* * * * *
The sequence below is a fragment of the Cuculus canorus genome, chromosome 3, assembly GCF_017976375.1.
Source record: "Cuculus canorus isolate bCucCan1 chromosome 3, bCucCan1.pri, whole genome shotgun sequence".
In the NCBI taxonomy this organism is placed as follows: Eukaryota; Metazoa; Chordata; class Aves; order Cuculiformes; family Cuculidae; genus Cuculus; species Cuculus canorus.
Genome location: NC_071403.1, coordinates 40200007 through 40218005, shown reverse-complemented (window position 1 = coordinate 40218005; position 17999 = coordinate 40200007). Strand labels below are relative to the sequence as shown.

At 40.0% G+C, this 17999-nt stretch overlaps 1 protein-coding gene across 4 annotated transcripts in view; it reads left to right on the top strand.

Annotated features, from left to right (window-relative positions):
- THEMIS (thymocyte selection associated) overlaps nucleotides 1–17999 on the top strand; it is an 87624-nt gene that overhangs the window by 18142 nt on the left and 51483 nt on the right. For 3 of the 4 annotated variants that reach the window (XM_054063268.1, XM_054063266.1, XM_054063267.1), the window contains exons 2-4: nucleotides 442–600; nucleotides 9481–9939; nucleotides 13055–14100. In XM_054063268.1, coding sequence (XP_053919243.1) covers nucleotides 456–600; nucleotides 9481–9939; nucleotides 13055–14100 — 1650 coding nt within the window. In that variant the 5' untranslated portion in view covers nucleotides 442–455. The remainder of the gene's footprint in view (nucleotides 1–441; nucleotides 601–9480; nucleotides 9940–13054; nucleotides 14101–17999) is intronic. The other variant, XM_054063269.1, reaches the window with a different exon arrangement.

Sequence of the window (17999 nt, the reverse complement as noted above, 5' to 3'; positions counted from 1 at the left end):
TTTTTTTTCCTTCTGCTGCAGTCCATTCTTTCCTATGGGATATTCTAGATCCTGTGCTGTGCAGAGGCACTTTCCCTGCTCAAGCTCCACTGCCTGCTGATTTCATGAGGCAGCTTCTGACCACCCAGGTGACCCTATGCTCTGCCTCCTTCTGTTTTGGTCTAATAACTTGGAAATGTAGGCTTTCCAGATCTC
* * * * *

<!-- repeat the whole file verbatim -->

The sequence below is a fragment of the Cuculus canorus genome, chromosome 3, assembly GCF_017976375.1.
Source record: "Cuculus canorus isolate bCucCan1 chromosome 3, bCucCan1.pri, whole genome shotgun sequence".
In the NCBI taxonomy this organism is placed as follows: Eukaryota; Metazoa; Chordata; class Aves; order Cuculiformes; family Cuculidae; genus Cuculus; species Cuculus canorus.
Genome location: NC_071403.1, coordinates 40200007 through 40218005, shown reverse-complemented (window position 1 = coordinate 40218005; position 17999 = coordinate 40200007). Strand labels below are relative to the sequence as shown.

At 40.0% G+C, this 17999-nt stretch overlaps 1 protein-coding gene across 4 annotated transcripts in view; it reads left to right on the top strand.

Annotated features, from left to right (window-relative positions):
- THEMIS (thymocyte selection associated) overlaps nucleotides 1–17999 on the top strand; it is an 87624-nt gene that overhangs the window by 18142 nt on the left and 51483 nt on the right. For 3 of the 4 annotated variants that reach the window (XM_054063268.1, XM_054063266.1, XM_054063267.1), the window contains exons 2-4: nucleotides 442–600; nucleotides 9481–9939; nucleotides 13055–14100. In XM_054063268.1, coding sequence (XP_053919243.1) covers nucleotides 456–600; nucleotides 9481–9939; nucleotides 13055–14100 — 1650 coding nt within the window. In that variant the 5' untranslated portion in view covers nucleotides 442–455. The remainder of the gene's footprint in view (nucleotides 1–441; nucleotides 601–9480; nucleotides 9940–13054; nucleotides 14101–17999) is intronic. The other variant, XM_054063269.1, reaches the window with a different exon arrangement.

Sequence of the window (17999 nt, the reverse complement as noted above, 5' to 3'; positions counted from 1 at the left end):
TTTTTTTTCCTTCTGCTGCAGTCCATTCTTTCCTATGGGATATTCTAGATCCTGTGCTGTGCAGAGGCACTTTCCCTGCTCAAGCTCCACTGCCTGCTGATTTCATGAGGCAGCTTCTGACCACCCAGGTGACCCTATGCTCTGCCTCCTTCTGTTTTGGTCTAATAACTTGGAAATGTAGGCTTTCCAGATCTC